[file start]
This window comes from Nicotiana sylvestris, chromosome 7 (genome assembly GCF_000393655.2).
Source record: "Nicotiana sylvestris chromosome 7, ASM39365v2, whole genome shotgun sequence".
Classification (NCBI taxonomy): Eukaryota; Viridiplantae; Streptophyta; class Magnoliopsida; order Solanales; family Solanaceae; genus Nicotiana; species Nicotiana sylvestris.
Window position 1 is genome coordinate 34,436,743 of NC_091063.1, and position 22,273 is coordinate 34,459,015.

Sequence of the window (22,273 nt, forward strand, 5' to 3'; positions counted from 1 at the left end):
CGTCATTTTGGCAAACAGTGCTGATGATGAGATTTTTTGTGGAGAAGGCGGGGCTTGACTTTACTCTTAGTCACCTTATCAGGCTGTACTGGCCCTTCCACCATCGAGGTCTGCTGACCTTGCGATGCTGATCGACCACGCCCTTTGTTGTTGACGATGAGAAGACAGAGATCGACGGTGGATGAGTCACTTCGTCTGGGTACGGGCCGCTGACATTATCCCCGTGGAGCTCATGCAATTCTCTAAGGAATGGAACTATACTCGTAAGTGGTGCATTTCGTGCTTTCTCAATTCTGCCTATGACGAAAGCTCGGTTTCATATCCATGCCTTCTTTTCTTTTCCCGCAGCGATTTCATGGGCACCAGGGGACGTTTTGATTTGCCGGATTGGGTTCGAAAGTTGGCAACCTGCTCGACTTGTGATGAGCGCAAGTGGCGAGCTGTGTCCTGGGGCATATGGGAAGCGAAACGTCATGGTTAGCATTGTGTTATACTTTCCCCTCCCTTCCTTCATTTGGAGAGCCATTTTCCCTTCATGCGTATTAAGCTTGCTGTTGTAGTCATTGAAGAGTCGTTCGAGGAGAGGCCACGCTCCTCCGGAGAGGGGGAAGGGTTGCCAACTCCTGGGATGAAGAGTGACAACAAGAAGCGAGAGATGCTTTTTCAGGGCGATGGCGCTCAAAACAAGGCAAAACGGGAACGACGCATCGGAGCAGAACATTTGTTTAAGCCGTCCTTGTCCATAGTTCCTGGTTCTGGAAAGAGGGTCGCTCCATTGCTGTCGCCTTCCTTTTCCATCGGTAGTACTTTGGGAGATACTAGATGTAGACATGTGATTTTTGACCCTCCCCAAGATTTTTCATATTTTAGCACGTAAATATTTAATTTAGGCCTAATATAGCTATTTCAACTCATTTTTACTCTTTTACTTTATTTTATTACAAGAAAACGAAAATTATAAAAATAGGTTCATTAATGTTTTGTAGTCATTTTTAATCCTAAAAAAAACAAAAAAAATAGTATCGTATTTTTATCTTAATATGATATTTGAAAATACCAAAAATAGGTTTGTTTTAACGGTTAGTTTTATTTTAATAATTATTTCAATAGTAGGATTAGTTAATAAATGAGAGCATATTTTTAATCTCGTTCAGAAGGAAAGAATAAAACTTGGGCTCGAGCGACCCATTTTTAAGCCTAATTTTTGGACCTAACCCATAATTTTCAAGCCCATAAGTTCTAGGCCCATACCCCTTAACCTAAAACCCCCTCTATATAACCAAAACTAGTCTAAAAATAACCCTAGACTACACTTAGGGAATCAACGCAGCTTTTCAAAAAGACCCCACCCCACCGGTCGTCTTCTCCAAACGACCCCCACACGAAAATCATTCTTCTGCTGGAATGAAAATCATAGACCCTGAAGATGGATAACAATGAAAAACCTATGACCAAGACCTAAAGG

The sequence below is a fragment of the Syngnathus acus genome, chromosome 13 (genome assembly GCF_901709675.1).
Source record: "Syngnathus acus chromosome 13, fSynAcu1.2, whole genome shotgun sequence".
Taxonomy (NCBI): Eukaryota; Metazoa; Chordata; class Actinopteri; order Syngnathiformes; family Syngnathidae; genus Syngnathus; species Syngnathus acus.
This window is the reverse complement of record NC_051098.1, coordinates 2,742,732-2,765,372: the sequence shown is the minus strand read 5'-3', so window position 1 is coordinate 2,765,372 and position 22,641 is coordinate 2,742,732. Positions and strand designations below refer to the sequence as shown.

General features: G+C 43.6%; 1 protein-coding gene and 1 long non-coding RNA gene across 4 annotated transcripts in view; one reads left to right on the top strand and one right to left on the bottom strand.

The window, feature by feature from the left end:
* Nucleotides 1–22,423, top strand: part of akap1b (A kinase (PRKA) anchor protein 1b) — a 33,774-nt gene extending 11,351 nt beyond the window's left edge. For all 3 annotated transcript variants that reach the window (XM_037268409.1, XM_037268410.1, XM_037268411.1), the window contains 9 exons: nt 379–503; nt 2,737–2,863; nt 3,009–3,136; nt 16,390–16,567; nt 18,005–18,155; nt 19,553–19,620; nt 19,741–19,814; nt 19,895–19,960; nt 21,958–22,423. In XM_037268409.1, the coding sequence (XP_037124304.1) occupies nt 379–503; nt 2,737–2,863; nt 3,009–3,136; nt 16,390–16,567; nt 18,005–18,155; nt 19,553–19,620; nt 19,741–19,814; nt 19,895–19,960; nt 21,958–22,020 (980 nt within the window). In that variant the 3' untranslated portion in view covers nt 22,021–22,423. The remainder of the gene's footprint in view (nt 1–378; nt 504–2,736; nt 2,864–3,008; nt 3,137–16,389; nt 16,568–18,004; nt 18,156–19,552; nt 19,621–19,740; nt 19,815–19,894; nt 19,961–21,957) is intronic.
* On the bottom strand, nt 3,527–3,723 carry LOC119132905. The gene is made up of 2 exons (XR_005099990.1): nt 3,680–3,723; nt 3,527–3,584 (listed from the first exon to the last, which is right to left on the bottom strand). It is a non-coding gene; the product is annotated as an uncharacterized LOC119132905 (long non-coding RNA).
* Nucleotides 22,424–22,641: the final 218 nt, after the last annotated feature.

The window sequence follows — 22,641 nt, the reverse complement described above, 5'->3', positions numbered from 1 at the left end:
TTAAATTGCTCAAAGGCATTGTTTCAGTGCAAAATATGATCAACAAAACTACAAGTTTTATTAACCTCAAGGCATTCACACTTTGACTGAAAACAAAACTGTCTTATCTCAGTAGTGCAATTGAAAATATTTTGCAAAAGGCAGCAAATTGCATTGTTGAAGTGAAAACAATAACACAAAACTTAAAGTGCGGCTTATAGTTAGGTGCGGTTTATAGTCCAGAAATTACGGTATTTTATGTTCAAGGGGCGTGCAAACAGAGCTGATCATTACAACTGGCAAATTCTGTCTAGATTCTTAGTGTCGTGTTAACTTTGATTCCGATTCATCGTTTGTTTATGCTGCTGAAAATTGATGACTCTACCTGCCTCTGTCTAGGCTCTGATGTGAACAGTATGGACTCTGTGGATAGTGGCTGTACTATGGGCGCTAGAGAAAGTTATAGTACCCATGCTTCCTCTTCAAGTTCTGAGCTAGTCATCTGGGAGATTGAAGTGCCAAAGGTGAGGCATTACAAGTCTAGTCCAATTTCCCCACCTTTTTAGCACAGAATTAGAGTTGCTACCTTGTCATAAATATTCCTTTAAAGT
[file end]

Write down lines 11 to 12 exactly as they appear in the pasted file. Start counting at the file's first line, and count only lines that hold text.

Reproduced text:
General features: G+C 43.6%; 1 protein-coding gene and 1 long non-coding RNA gene across 4 annotated transcripts in view; one reads left to right on the top strand and one right to left on the bottom strand.

The window, feature by feature from the left end: